In this blogpost I will start with the basics of “Task based work”. A task system that consists of a framework to add and coordinate tasks from a Model-Driven Power App. It is not very complex to begin with, but I will add more complex functionality to it as we go. This functionality heavily depends on the integration scenario we want to implement. In this post I have summed up a few possibilities.
A quick reminder of what we are working on. The big theme of my blog currently is the “Case of the broken screen”. A lot of my blogpost are about this business problem. A loyal customer has dropped their new and expensive phone and his screen is cracked. It is up to us to resolve this incident to satisfactory of the customer. It’s time to send out a replacement screen!
The caveat though, is a different department handles shipping. Sending a handwritten note or an e-mail to that department might get the job done, but it will not create tangible data to work with. So now we want to set out tasks to the logistic department who are not using our application. We also want to be able to track those tasks, make sure they get done and keep our customer informed of the status. Eventually you would want automation in place to be notified at the right time.
Before we even begin thinking about integrating and automating steps in this process, we have to make sure we can register it manually. This is where implementing a Task System comes in. Dataverse contains a Task table out of the box. The Task table is of the Activity type. An “Activity Type” table contains records that you can specify on a calendar. Or set to a specific point in time. It contains for example a start- and end-date, duration and can be completed or cancelled. The Task table inherits this behavior and adds its own.
Let’s start by adding the Task table to the Model-Driven App. I want to create a place where users can see their open Tasks, open them and work through them.
- Open the Model-Driven App designer and add a group called “My work”.
- Add a “Table based view and form” Page.
- Select Task and press add.
- Check if the Tasks are added to the “My work” group. If not add the Tasks to it.
Less is more
I always limit the forms and views available to the users by default. With the out of the box tables, you get a lot of different options. If the user accidently opens the form or view switcher it might get overwhelming, or at the very least distracting.
To do so expand the Tasks on the Pages tab of the App designer. Select the Task view underneath. On the property tab on the right of the screen you can add views that are available in the App. Press add a view and select the My Tasks view. The My Tasks view comes with a filter to only show “Open” tasks for the currently logged in user.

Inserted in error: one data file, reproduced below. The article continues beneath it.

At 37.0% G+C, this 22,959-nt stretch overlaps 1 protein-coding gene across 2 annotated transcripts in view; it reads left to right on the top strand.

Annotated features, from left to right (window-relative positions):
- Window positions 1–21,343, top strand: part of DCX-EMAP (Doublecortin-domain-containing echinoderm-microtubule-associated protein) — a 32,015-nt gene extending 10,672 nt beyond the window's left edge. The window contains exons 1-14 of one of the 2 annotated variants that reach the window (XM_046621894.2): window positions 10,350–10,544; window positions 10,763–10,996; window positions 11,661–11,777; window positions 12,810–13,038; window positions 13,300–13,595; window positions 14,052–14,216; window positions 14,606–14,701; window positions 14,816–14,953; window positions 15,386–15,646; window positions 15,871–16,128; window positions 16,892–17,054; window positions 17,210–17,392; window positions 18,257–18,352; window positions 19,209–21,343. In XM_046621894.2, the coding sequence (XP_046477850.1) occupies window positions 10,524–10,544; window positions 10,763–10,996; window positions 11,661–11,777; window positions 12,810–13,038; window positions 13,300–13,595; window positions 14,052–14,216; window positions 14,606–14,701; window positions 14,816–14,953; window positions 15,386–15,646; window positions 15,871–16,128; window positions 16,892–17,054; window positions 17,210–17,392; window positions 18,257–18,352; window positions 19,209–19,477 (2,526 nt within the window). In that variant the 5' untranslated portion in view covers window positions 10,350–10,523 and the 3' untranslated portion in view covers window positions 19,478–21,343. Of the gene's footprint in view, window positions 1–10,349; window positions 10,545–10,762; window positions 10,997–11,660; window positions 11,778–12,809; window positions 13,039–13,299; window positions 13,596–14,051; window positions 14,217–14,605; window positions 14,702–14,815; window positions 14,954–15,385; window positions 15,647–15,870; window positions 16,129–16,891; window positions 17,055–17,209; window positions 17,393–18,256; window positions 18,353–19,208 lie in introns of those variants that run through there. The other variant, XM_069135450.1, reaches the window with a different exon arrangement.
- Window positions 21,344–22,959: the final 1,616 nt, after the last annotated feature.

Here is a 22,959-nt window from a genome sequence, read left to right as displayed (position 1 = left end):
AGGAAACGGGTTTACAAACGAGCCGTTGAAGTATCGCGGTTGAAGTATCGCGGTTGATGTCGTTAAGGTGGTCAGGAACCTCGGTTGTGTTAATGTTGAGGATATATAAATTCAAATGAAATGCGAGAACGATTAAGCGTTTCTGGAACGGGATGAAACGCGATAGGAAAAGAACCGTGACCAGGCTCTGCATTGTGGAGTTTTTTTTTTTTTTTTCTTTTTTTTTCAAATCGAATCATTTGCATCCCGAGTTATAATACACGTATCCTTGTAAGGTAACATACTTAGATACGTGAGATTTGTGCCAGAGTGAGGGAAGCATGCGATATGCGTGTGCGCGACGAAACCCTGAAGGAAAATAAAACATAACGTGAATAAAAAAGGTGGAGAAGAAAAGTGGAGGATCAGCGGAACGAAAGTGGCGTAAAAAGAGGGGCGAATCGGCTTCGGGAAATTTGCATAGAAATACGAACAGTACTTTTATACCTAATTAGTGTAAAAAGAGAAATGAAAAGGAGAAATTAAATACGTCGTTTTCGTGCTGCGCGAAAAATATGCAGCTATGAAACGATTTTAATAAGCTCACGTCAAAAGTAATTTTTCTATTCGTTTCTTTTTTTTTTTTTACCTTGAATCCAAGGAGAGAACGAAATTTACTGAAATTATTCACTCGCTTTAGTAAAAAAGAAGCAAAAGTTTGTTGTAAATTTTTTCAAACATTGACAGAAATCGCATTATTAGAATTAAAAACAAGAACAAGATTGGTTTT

Do the same for the form. Select the Task form on the Pages tab. And add the Task form of the type “Main Form” to add it to your app.
After you press save and publish your users now have a way to see their open tasks and work them. You can then proceed to edit the view and form to your liking. Add and remove relevant columns or fields that suit your need best. On the form I like to add the Due Date, this field is already on the header, so be sure to Uncheck the “Show only unused table columns”.
On a specific Task or if you select a Task in the View, you can see a button “Mark Complete”. With this you can update the status of the Task from “Open”, to “Completed”. This will also remove it from the My Tasks view.
Create Tasks to be done from a specific Case
Now that we have a way to work with Tasks inside our application, let’s make sure we can relate Tasks to Cases we are working on.
The Task table contains a column called Regarding. The Regarding column is a polymorphic look-up. Meaning it can contain different kind of tables as a reference. We want to link Task to our custom table Case. For custom tables to appear in this look-up, go to the properties of the table, choose advanced and under the header “Make this table an option when” select the checkmark at “Creating a new activity”.
This makes a relationship between this table and the Task table, after you save and publish. In my example this is the Case table. We can then proceed and add related Tasks to the Case records. To do so open the main Case form in the Form Designer. For simplicity let’s add a 1-column tab to the form entirely for the Tasks related to the record. On that tab we add a Subgrid from the Components on the left side.
Press the checkbox for “Show related records”. With this checkbox we can now only select the tables with a relationship to the Case table. Because we also want to see Tasks that are completed, we select “All Tasks”. Press save, publish and test it in your app!
The End Result or just the Beginning?
Now we can add Tasks from within a Case. We can assign them to a person, or a team and it will show up on that persons Tasks view. This of course, is only the beginning of my journey into exploring what automation and integration you can do with Tasks coordinated from a Model-Driven Application in the Microsoft stack.